Every morning in South India, over 320,000 dairy farmers visit one of Hatsun Agro Product’s 10,000 milk banks (HMBs) in 13,000 villages to deposit fresh milk. Building this elaborate supply chain is its moat – as it runs 1100+ milk procurement routes, hundreds of chilling centers and dozens of procurement centers. But most of this runs on largely traditional systems – what can it do to usher in the new era?
Supply chain complexity in Indian Dairy:
While, India is the largest milk-producing nation in the world with 18.5%  of the milk production, this is entirely due to the sheer number of milch animals in India (yields per animal are among the lowest). This large animal population is extremely scattered in 80,000 of villages and owned by low-income dairy farmers in very small herds – resulting in a very unique and complex dairy supply chain in India.
Table: The #1 and #2 milk producers in the world are starkly different
Key challenges across the supply chain:
Production challenges – low and poor quality yield: Yield days for Indian cows are fewer because (1) farmers are unable to identify leading indicators of sickness and treat them promptly (2) low success of insemination (1/5th of that in developed countries) due to inability to accurately estimate ovulation– resulting in fewer pregnancies.
Collection and distribution troubles – milk of diseased cows, poor infrastructure: At the milk banks, milk can only be measured for fat and SNF parameters and not for disease agents. This milk then gets mixed with healthy milk and contaminates the batch only to be identified 1-2 days later when the milk is tested before processing it at the hub milk processing centre – resulting in wastage. Additionally, it becomes impossible to identify the source of the contamination and the cycle continues. Currently, this wastage is being viewed as a cost of doing business.
Electricity outages across the supply chain in rural areas result in spoilage. Often, the operators of the milk banks themselves switch off electricity to save costs. It is impossible for Hatsun to currently track this remotely impacting the quality of milk it receives.
Limited current efforts:
1) Farmer database: Hatsun tracks each of its farmers, however currently uses this only for sales and payment tracking.
2) Piloting IOT: Hatsun has rolled-out a limited pilot of using IOT in partnership with an India-focused agri-tech startup. At its milk banks, IOT sensors measure milk conductivity to test for diseased cow milk before accepting it from farmers. Additionally, sensors in chillers track regular cleaning. All these devices are designed to suit the infrastructure challenges of India.
It is also the first company in India to implement low-cost RFID tagging for cows in its network – eventually hoping to use this data to track cow health and educate farmers, get cluster-wide data on cow health, implement veterinarian schemes, etc.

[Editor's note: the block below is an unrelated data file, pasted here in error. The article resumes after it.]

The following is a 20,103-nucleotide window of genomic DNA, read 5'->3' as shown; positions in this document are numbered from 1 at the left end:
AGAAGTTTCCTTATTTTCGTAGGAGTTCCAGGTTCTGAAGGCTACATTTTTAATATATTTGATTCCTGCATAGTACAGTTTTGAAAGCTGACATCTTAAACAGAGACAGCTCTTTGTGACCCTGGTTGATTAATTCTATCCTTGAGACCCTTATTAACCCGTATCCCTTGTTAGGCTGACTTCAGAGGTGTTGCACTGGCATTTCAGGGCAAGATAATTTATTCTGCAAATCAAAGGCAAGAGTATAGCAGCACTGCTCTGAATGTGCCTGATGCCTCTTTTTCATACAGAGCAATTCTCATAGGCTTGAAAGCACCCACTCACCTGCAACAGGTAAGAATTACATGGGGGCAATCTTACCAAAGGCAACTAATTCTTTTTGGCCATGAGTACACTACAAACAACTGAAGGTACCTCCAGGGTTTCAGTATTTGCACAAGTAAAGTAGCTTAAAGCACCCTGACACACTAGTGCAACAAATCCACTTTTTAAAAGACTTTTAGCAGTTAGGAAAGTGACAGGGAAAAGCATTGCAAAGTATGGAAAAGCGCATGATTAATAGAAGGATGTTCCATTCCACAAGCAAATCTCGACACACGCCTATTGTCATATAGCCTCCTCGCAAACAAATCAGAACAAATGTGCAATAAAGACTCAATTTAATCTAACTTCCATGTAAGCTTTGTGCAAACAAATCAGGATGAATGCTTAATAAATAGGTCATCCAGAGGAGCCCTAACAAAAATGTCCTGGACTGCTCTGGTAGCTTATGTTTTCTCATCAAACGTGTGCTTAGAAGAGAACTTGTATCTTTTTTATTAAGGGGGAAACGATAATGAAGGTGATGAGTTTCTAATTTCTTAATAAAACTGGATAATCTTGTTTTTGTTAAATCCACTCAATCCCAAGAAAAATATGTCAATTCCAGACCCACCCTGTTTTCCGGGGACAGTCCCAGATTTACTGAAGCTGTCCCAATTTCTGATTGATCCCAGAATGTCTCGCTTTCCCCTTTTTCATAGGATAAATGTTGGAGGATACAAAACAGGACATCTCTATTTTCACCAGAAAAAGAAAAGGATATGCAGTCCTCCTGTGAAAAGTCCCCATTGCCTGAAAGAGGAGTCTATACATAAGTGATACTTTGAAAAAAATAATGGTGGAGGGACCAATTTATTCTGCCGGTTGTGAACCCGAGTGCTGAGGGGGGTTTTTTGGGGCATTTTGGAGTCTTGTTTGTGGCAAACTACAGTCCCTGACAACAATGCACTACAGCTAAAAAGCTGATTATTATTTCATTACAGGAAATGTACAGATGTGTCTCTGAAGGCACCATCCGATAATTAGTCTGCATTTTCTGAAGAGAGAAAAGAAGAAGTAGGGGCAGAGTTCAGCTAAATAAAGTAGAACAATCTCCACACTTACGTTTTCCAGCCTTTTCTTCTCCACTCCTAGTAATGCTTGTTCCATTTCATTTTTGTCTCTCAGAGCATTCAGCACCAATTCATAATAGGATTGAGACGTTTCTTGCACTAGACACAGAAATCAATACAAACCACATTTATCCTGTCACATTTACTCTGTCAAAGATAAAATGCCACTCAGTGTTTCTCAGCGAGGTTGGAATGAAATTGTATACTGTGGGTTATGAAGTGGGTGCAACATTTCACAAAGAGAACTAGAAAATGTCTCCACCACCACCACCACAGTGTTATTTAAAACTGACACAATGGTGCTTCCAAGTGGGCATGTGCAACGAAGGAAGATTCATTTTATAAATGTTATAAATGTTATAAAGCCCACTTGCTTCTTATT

Recommendation – Digital disruption. Its time to mooo-ve: While the company has taken a few initial steps, some of these pilots have been on for a long time and there is a strong business case for a full-scale roll-out.
1) Since it completely owns the supply chain from collection to distribution, it should implement IOT sensors in its all its storage and transportation components to track quality, cleaning and refrigeration.
2) However, the real gold lies in yield and insemination improvement. It should roll-out the milk screening, ovulation tracking and movement tracking for each cow in its network. These sensors track cow temperature and movement to identify milk quality, onset of illness and ovulation. This will also enable them to effectively conduct programs to educate farmers, maintain cow health, cross-sell insurance schemes,etc.
Additionally, there is a massive untapped opportunity for Hatsun to run big-data analytics on all the data that it currently collects and will potentially collect from its initiative.
Risk: As Hatsun does not own these animals, it has limited control on the implementation. Additionally, farmer is not bound to Hatsun and there is a risk of them not getting the full benefit of their investments. Any attempts to contractually bind poor dairy farmers would incite government intervention thus Hatsun will have to rely on creating farmer loyalty.
How should Hatsun roll-out this digitization endeavor? Across the value-chain or on part of it? Immediately or in phases?
Should Hatsun involve the government in its efforts to improve the livelihood of the farmers in order to de-risk itself?
Word count: 798
 Govt. of India, Ministry of Finance http://pib.nic.in/newsite/PrintRelease.aspx?relid=136849
 World Bank Blog https://blogs.worldbank.org/taxonomy/term/15970
 Hatsun Annual Report http://hap.in/pdf/annualreport/2017.pdf
 Stellapps (one of Hatsun’s IOT vendors) http://www.stellapps.com/
 Food and Agriculture Organization of the UN http://www.fao.org/docrep/012/i1522e/i1522e02.pdf
 USDA Dairy industry report http://usda.mannlib.cornell.edu/usda/current/USDairyIndus/USDairyIndus-09-22-2010.pdf